Suspense and thrillers are a popular genre but they are not to everyone’s taste.
Book cover image: The People vs Alex Cross by James Patterson.
James Patterson has achieved more than ten million ebook sales. He earned the Guinness World Record for the ‘Most Entries on The New York Times Best-Seller List’. Some years ago it was estimated that one out of every four of all hardcover suspense/thriller novels sold was written by James Patterson. And at least 25 books featuring Alex Cross have been published since Along Came a Spider in 1983. So is there any point in reviewing Patterson’s latest , The People vs Alex Cross?
For Patterson aficionados and Alex Cross followers who will buy and read this book regardless of the blurbs on the back cover or the comments of this or any other critic – this review is superfluous. The only decision such readers will make is which to buy: the hardcover, the softcover or the ebook. But for those who have not yet explored what Patterson has to offer, this review may be helpful.
While suspense/thrillers are a popular genre, they are not to everyone’s taste. However the wide readership Patterson commands means there is more to his books than just exciting page-turning stories. His popular character, Dr Alex Cross, has a family life that has its ups and downs. Cross himself is not always truthful. He has the qualifications and skills of a psychological counsellor. He is a first-class, courageous and experienced detective. He is a loving father who finds time for his children. So when he is accused of killing unarmed assailants, it leads to the trial that gives the book its title and elevates it to more than just another thriller. So it might be worth a glance or two by those not normally attracted to this genre.
On the other hand, some of the villains in The People vs Alex Cross are evil beyond belief, and to that extent this book is a borderline horror story. So perhaps it should recommend itself to horror story readers who don’t mind a good legal stoush rather than to those readers who enjoy a good trial but may recoil from reading about violent and sadistic crime.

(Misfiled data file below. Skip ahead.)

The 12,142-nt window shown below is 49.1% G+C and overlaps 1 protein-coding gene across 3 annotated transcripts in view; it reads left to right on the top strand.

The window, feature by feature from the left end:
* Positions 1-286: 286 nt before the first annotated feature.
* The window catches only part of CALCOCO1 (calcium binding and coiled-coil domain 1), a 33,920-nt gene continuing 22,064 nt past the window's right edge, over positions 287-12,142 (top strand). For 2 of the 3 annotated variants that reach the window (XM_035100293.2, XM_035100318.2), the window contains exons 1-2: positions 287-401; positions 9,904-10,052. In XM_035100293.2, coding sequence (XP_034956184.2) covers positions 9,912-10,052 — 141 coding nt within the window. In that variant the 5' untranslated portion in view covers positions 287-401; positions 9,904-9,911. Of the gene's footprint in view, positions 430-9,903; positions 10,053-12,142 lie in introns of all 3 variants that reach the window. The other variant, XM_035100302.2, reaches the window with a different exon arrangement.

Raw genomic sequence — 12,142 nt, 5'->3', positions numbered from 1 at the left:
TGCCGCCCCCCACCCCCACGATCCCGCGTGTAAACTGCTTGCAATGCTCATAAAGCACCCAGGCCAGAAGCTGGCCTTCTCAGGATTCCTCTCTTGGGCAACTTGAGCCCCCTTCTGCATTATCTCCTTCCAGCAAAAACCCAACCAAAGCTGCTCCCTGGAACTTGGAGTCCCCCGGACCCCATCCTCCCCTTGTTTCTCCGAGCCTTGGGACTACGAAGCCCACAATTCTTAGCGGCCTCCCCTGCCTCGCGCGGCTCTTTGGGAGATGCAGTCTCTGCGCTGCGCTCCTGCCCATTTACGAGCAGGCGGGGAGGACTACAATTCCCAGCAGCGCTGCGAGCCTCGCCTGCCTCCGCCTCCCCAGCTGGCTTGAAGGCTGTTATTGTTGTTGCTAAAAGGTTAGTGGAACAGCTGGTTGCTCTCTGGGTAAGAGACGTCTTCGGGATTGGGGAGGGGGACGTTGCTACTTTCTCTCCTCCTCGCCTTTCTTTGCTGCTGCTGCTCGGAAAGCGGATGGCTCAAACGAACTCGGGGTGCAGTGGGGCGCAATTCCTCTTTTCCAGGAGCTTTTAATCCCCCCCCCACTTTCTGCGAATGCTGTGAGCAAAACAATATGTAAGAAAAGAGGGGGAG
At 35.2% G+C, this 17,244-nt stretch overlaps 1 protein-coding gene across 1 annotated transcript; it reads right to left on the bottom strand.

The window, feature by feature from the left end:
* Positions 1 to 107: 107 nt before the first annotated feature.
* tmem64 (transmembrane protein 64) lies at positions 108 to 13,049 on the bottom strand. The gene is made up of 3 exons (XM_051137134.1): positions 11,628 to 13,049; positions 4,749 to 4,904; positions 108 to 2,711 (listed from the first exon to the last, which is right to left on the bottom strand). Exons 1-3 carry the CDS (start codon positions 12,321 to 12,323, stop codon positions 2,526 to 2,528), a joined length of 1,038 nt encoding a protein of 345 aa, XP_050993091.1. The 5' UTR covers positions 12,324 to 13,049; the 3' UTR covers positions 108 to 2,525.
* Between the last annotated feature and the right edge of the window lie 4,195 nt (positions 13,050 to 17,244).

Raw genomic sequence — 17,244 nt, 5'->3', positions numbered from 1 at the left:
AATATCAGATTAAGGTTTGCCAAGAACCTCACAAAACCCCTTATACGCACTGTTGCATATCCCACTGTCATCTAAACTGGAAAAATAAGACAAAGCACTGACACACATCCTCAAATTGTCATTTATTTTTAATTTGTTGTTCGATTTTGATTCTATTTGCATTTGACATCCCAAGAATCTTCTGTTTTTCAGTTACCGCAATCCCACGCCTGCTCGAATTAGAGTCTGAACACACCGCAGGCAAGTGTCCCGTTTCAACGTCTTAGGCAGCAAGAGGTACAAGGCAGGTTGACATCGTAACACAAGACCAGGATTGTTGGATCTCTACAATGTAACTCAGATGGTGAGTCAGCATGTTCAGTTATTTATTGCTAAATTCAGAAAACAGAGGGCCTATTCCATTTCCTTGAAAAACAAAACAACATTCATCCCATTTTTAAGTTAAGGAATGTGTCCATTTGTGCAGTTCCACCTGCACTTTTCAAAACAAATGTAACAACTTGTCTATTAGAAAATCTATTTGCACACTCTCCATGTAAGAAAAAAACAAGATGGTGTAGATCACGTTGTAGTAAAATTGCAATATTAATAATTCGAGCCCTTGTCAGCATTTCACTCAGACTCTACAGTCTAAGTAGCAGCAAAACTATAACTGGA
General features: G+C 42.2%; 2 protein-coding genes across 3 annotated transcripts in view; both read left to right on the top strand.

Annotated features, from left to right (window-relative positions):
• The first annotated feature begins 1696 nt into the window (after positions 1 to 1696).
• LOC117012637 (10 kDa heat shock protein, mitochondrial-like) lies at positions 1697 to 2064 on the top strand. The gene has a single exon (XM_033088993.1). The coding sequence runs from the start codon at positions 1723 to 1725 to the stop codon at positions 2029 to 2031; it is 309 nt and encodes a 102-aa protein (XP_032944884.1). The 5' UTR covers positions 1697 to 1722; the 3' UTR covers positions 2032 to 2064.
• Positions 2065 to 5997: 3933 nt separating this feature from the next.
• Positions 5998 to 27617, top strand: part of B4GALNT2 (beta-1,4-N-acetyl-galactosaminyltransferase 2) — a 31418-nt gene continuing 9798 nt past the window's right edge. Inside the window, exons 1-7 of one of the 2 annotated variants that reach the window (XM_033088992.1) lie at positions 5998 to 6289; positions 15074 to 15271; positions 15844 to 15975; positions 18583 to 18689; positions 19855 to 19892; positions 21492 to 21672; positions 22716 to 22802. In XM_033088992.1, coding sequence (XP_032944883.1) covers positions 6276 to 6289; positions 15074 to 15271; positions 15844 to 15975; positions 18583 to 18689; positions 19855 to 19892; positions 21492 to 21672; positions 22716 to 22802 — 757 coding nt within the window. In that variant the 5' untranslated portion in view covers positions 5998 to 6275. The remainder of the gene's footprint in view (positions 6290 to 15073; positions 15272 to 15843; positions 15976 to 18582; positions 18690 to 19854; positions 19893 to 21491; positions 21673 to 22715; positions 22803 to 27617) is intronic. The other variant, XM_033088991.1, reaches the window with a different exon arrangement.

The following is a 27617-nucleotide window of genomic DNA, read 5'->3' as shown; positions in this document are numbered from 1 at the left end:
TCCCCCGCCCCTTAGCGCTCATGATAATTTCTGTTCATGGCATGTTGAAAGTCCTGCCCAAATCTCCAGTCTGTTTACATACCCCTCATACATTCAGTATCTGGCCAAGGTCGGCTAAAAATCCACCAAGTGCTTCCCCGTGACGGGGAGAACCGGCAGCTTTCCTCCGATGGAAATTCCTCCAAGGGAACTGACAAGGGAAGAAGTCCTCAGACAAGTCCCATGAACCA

A problem Patterson shares with other crime writers who have produced heroes from book to book is that his readership might rebel should Alex Cross be killed or decide to retire. Arthur Conan Doyle learned that lesson when he killed Sherlock Holmes and had to bring him back to life. Ian Rankin similarly felt compelled to bring Rebus out of retirement. So while the reader is entitled to suspect that Alex Cross may survive the events of The People vs Alex Cross, whether that is the case can only be discovered by reading the book.
Rating: 3 ½ stars out of 5
The People vs Alex Cross by James Patterson
Century | Penguin
Published 2nd November 2017
162mm x 240mm x 38mm
First published on
What the stars mean?
- Five stars: Exceptional, unforgettable, a must see
- Four and a half stars: Excellent, definitely worth seeing
- Four stars: Accomplished and engrossing but not the best of its kind
- Three and a half stars: Good, clever, well made, but not brilliant
- Three stars: Solid, enjoyable, but unremarkable or flawed
- Two and half stars: Neither good nor bad, just adequate
- Two stars: Not without its moments, but ultimately unsuccessful
- One star: Awful, to be avoided
- Zero stars: Genuinely dreadful, bad on every level